Ideanomics, a fintech and electric mobility firm based in New York, has added to its list of acquisitions: commercial electric vehicle manufacturer Via Motors (in an all-stock deal valued at $450 million).
Ideanomics has been aggressively purchasing mobility businesses this year, as it seeks to build out vertically integrated offerings for fleet operators and transit authorities transitioning to electric vehicles. The Via Motors acquisition announcement pushed Ideanomics' share price up 6% since the market opened, to $2.43.
This year alone, Ideanomics has completed acquisitions of US Hybrid, a manufacturer of electric powertrain components and fuel cell engines; EV tractor maker Solectrac, which builds the only American-made electric tractor; Utah-based wireless charging company Wave and Timios Holdings Corp., which provides title and escrow services.
The acquisition of Via Motors is by far the largest in Ideanomics’ history. Via designs and manufacturers electric vans and trucks for short- and middle-mile delivery, using a modular, “skateboard” style architecture across three vehicle models.
“This acquisition marks a transformational milestone for Ideanomics,” CEO Alfred Poor said in an investor call on the deal Monday. He noted that the acquisition also provides “full OEM manufacturing capabilities,” meaning the company can now make the EVs that it finances and keeps charged.
Image Credits: Via Motors (opens in a new window)
The transaction includes a potential earnout for Via stockholders of up to $180 million, contingent on vehicle deliveries through 2026. The shareholders will also own around 25% of the combined company. Separately, Ideanomics said it will advance a $50 million financing note to fund Via operations.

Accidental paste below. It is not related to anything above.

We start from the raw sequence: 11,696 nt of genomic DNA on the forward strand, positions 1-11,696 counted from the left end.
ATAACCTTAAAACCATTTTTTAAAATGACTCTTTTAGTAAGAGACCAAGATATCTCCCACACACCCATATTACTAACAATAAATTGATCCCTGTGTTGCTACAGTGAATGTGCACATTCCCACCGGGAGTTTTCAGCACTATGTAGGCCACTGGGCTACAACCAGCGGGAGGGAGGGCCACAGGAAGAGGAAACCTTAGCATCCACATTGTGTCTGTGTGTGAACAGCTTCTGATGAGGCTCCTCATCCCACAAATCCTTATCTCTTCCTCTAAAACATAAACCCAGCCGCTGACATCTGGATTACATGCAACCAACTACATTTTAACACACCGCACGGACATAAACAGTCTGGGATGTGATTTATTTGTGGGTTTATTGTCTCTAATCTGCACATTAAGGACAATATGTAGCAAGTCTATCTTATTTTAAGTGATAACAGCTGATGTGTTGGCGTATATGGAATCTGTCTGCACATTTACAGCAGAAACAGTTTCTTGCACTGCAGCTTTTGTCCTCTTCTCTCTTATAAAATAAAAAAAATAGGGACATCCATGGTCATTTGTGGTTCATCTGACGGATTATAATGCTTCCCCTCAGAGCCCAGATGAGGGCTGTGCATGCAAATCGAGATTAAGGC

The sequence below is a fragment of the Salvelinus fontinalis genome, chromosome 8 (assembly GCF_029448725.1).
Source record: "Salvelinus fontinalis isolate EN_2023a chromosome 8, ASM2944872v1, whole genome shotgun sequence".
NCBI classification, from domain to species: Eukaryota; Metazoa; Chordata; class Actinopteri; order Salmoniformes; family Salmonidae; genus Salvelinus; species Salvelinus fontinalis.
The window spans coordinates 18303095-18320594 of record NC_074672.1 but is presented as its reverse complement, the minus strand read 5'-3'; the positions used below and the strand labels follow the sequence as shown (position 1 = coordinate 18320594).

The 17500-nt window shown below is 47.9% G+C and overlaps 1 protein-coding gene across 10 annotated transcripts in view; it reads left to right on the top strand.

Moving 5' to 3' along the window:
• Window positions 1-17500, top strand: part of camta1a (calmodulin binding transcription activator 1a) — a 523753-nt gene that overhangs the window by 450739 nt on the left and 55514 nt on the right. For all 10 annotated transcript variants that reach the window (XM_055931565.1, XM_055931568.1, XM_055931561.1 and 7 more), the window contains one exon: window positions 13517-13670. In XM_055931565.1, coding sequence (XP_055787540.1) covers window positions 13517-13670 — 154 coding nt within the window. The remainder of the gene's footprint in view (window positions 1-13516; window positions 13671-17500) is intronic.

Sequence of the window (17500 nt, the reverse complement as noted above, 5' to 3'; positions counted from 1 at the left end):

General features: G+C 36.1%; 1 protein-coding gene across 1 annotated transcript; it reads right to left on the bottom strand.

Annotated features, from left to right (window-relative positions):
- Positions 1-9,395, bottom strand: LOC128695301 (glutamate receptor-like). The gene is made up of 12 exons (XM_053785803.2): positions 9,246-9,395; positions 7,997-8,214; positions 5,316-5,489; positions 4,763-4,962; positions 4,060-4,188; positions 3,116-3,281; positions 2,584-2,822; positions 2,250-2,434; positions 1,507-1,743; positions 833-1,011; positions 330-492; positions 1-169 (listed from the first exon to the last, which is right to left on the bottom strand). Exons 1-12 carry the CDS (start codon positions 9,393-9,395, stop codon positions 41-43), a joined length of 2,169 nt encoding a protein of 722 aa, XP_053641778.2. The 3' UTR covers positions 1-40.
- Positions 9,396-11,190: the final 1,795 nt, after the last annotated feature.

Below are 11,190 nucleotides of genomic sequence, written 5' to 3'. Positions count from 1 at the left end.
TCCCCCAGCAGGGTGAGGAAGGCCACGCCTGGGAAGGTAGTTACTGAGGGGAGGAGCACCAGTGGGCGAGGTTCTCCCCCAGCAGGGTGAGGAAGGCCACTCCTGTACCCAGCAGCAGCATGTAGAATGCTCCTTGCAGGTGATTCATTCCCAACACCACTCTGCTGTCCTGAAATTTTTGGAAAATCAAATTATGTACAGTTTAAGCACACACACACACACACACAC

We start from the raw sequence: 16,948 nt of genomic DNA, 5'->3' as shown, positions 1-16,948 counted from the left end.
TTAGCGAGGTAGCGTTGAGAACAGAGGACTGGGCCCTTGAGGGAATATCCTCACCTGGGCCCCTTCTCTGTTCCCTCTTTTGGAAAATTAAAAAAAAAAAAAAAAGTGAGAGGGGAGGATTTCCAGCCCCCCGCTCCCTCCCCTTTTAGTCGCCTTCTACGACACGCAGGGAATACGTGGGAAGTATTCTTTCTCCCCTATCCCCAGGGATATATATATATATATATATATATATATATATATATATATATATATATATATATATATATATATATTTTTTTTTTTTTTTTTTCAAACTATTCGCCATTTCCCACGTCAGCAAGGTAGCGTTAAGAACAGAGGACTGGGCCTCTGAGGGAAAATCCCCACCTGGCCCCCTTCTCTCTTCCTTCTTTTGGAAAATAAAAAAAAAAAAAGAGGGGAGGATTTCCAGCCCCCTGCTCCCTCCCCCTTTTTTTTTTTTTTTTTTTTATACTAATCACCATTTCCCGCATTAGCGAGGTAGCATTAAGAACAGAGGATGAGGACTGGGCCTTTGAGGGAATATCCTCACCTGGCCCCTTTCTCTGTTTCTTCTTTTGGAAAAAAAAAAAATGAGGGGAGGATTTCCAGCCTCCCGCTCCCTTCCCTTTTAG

Ideanomics currently facilitates everything from EV procurement to setting up charging management infrastructure. Through its fintech arm, Ideanomics also offers financing, as well as charging-as-a-service and vehicle-as-a-service services, which it says will let fleet companies switch their investment model from capital expenditure-driven to operating expenses-driven.
“We believe the shift from CapEx to OpEx will have a profound effect on fleet operators, accelerating the adoption of zero-emission fleets by removing the obvious barrier to entry but having to invest in new products and infrastructure,” Poor said in a recent second-quarter earnings call.
While the company stayed quiet about financial projections for Utah-based Via through 2026, Poor added that these figures would be included in Ideanomics’ proxy statement submitted to regulators in advance of the acquisition's closing.